Chief Secretary to the Treasury suggests low-carbon projects could be in Treasury cross hairs as part of capital spending review
Could Treasury push for a rollback of UK green policies post-Brexit? That is the question sparked by Treasury Minister Liz Truss insistence this weekend that government ministers must be prepared to "junk… white elephant projects", including low-carbon initiatives, and focus government infrastructure spending on schemes that offer the most "bang for buck" for the UK economy.
Writing in The Telegraph, Truss said the upcoming Spending Review will be a "zero-based capital review" of all big capital spending projects, suggesting green projects and high profile infrastructure programmes such as HS2 could be in the firing line as part of a drive to streamline state spending.
"This year's Spending Review will set government budgets from 2020; and it's vital that, accompanied with supply-side reforms, we use it as a catalyst to unleash the economy," Truss wrote.
"In reviewing this evidence, we must be prepared to junk the white elephants, the programmes that haven't worked, and roll back mission creep, where government involves itself in areas the private sector can deliver," she argued. "Growth and bang-for-buck must take precedence."
She also hinted strongly that green schemes could be impacted by the review. "We must use best-practice around the world to improve the way we regulate important goods and services or deal with market failures," Truss wrote. "Could we increase competition and reduce prices in energy by simplifying our approach to lowering carbon emissions?"
No further details were provided on how such simplification could play out. Industry insiders will be hoping the reference to increased competition and reduced prices could refer to a review of whether to allow onshore wind and solar farms - widely thought to be the cheapest form of new generating capacity available currently - should be allowed to compete for new government clean energy contracts. Trade bodies have been arguing for months that allowing such projects to compete would help curb emissions and reduce costs for households and businesses.
However, the focus on simplification of the clean energy policy environment could also refer to Professor Dieter Helm's recent review of the Cost of Energy, which called for a streamlining of decarbonisation policies centred on clearer carbon pricing signals, but which garnered a mixed response from industry groups and the Department for Business, Energy, and Industrial Strategy (BEIS).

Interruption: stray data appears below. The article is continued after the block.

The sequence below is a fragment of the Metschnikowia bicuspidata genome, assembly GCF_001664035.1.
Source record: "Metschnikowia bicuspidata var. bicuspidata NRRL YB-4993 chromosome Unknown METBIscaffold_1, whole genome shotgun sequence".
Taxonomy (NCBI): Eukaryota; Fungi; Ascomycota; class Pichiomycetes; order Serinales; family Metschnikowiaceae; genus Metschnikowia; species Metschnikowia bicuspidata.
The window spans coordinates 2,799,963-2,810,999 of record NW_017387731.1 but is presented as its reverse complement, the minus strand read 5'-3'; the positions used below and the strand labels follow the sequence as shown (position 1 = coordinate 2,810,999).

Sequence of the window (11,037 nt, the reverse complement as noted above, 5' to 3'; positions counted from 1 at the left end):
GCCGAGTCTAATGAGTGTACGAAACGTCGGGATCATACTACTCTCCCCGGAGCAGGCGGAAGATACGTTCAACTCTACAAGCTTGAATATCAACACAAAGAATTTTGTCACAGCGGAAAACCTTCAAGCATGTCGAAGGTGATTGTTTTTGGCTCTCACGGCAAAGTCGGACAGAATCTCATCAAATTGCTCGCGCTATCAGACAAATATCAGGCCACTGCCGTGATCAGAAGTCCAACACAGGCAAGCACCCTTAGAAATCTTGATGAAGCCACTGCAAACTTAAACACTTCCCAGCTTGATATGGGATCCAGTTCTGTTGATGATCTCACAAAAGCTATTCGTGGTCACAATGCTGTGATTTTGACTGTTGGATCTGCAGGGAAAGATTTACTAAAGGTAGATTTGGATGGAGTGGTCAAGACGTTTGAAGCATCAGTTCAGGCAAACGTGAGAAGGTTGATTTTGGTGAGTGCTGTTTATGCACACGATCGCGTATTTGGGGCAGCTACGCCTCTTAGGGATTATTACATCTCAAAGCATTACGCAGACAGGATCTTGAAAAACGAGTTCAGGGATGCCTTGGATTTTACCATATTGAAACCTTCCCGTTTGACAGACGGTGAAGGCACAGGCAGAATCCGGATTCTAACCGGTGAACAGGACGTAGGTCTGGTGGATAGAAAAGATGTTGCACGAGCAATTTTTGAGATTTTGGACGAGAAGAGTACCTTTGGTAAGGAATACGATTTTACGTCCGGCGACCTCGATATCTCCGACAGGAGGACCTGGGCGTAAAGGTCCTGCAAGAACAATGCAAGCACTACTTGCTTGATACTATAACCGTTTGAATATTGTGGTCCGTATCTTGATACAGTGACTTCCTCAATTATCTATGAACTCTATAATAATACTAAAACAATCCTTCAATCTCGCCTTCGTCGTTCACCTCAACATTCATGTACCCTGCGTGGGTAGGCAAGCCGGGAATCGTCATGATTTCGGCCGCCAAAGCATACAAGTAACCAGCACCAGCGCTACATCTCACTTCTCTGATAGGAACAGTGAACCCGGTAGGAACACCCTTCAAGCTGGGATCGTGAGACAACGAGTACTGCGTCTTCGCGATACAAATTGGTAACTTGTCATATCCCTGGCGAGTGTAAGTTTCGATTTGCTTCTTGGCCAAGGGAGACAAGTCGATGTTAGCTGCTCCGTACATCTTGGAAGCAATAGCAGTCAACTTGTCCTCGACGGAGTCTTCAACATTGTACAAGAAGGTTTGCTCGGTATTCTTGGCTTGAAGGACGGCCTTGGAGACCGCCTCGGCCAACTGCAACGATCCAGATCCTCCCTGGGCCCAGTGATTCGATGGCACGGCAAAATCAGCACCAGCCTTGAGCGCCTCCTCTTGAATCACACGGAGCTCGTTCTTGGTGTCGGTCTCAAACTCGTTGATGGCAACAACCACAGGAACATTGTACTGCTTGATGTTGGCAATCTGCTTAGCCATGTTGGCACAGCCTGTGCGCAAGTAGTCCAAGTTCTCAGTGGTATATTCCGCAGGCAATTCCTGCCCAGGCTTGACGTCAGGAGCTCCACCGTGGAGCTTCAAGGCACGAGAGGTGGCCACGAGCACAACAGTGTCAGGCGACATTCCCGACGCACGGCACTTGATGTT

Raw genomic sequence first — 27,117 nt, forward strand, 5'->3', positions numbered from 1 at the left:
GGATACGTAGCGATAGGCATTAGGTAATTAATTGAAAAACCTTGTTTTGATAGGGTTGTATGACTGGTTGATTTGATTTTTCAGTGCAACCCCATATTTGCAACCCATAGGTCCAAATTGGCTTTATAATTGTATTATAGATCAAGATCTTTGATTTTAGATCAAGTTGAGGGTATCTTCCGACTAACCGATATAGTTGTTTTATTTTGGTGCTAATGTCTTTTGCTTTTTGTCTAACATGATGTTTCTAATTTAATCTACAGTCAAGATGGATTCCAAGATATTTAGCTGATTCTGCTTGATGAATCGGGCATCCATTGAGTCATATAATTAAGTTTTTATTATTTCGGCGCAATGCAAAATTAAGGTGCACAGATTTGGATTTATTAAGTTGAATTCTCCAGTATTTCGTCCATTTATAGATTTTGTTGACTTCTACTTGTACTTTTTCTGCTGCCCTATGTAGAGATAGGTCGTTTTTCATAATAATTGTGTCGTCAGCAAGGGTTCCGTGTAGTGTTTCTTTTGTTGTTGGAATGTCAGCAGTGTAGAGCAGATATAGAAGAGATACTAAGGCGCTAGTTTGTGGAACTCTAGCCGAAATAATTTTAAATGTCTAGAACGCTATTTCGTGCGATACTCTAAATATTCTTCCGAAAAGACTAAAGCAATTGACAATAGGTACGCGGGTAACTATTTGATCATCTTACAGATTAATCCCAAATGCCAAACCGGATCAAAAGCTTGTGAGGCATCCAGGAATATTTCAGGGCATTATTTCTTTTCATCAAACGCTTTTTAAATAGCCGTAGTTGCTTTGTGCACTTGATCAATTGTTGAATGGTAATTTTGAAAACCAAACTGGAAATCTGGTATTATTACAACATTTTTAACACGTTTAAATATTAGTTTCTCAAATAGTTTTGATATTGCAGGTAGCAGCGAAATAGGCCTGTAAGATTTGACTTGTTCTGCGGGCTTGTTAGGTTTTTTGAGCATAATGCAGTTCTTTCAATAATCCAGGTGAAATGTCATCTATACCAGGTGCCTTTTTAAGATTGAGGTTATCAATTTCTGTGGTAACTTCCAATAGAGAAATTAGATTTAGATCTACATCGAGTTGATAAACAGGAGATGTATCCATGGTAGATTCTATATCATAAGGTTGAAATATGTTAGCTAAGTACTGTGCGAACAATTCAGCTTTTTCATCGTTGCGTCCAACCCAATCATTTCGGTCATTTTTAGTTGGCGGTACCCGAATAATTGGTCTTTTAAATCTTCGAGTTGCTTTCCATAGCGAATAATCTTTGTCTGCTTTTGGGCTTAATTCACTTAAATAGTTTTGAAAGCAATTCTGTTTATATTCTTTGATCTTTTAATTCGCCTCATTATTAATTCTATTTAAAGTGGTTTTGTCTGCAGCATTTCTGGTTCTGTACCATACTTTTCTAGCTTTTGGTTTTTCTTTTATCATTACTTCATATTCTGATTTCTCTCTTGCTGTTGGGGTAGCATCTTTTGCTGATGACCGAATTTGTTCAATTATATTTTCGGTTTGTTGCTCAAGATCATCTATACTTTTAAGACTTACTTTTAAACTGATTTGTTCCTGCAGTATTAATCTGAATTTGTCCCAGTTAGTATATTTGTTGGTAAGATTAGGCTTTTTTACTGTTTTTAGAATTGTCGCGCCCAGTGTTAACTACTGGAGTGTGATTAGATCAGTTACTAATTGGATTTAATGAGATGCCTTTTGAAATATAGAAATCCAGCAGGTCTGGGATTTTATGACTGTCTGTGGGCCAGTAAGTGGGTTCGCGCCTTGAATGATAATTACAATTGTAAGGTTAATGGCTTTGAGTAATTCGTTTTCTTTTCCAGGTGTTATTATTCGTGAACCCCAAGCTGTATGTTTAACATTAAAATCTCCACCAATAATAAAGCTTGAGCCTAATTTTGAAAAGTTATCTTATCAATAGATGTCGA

Green business groups and environmental campaigners will also be extremely wary of Truss' well documented hostility to a range of environmental policies. She has publicly joked about Michael Gove's efforts to tackle plastic waste and air pollution, mocking what she regards as a 'nanny state' approach. She is also thought to be at the centre of recent Treasury efforts to curb the power of the government's planned new Green Watchdog. And Truss was last week reported to be promoting plans to create a new mega-ministry by merging BEIS, the Department for Transport, and the Department for Digital, Culture, Media, and Sport. Green groups were quick to voice fears such a reorganisation would serve to push climate action down the government's agenda, while Number 10 said no such plans were being worked on.
However, concerns are growing that the Treasury would likely have more joy pushing through capital spending cuts for certain green projects. Meanwhile, it is increasingly evident that a number of Ministers are seeking to stake out proposals that could either bolster a leadership run or find favour under Theresa May's eventual successor.
Every Whitehall department will be forced to justify its capital expenditure under the Spending Review, Truss warned in her article, adding the Treasury will be targeting 'mission creep' of policy into areas where the private sector can take control.
Inspiration could be taken from other countries, Truss suggested, such as the US "about-turn" on its regulatory approach - a reference to President Trump's controversial push to roll back environmental standards across swathes of the US economy, from vehicle emissions to water quality under the guise of freeing industry from regulations to boost economic growth.
"Fast growth requires getting into the weeds of regulatory and competition policy, and taking on the vested interests that often shape policies to their own benefit, at the expense of consumers," Truss wrote.
Truss positioned her argument as a necessary step to unleash growth in the UK economy after Brexit. But it will revive enduring fears Brexit could become a vehicle for those on the right wing of the Conservative party to push ahead with a deregulatory agenda that could see rollbacks in environmental standards. Downing Street has repeatedly insisted it will deliver a 'Green Brexit' with no fall in environmental standards.
But with the key Parliamentary vote on the Prime Minister's Brexit deal little more than a week away, fears are mounting the PM is no closer to securing a majority in the Commons for her deal.
If Theresa May's deal fails to make it through the Commons next week, the UK could be heading squarely for a 'no deal' Brexit, which threatens major economic disruption and would inevitably spark ever louder calls for a bonfire of environmental regulations.
Green campaigners fear a no-deal Brexit would push the UK into a 'race to the bottom' on environmental standards in a desperate battle to preserve the country's short term economic outlook. Truss' latest comments suggest such fears are not without foundation.
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